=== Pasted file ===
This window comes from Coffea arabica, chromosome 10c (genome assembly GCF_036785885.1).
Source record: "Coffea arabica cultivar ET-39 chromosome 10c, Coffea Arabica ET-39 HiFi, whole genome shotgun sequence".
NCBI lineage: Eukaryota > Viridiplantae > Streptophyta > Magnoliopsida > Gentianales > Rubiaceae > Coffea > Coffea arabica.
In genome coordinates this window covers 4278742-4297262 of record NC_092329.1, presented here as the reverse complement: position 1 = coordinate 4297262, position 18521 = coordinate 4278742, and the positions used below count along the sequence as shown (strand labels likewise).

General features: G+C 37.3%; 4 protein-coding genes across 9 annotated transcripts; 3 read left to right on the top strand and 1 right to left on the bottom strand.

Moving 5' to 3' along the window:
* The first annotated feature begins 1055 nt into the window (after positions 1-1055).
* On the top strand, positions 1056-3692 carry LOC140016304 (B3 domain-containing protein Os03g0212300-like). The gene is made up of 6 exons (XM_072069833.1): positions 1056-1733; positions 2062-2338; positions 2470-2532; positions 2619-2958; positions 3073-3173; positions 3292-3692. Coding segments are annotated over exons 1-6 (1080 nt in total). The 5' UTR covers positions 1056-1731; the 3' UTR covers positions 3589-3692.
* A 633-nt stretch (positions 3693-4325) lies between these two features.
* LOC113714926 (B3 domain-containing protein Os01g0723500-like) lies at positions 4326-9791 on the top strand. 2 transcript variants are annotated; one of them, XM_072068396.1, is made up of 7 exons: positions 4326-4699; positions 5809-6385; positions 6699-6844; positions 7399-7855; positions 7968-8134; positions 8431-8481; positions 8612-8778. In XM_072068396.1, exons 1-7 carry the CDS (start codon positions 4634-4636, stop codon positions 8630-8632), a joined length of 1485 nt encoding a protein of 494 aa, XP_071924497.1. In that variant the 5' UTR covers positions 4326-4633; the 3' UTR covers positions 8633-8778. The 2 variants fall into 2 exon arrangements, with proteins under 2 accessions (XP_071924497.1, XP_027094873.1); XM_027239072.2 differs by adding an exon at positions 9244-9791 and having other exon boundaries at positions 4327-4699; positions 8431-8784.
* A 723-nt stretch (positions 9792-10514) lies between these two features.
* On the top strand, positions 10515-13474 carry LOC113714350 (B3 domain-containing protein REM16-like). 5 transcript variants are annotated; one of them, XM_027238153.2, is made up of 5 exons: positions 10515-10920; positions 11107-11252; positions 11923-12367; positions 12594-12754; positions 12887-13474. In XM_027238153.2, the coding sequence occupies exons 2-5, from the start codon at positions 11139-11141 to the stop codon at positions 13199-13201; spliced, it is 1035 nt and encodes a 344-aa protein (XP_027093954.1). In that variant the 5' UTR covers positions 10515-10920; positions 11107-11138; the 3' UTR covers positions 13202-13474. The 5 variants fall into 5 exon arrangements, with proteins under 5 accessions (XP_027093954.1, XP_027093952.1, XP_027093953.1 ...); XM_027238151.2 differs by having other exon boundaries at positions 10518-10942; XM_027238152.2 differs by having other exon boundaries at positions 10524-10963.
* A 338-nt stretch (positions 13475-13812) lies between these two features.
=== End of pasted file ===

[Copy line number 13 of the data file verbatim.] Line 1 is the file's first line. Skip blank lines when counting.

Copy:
* A 338-nt stretch (positions 13475-13812) lies between these two features.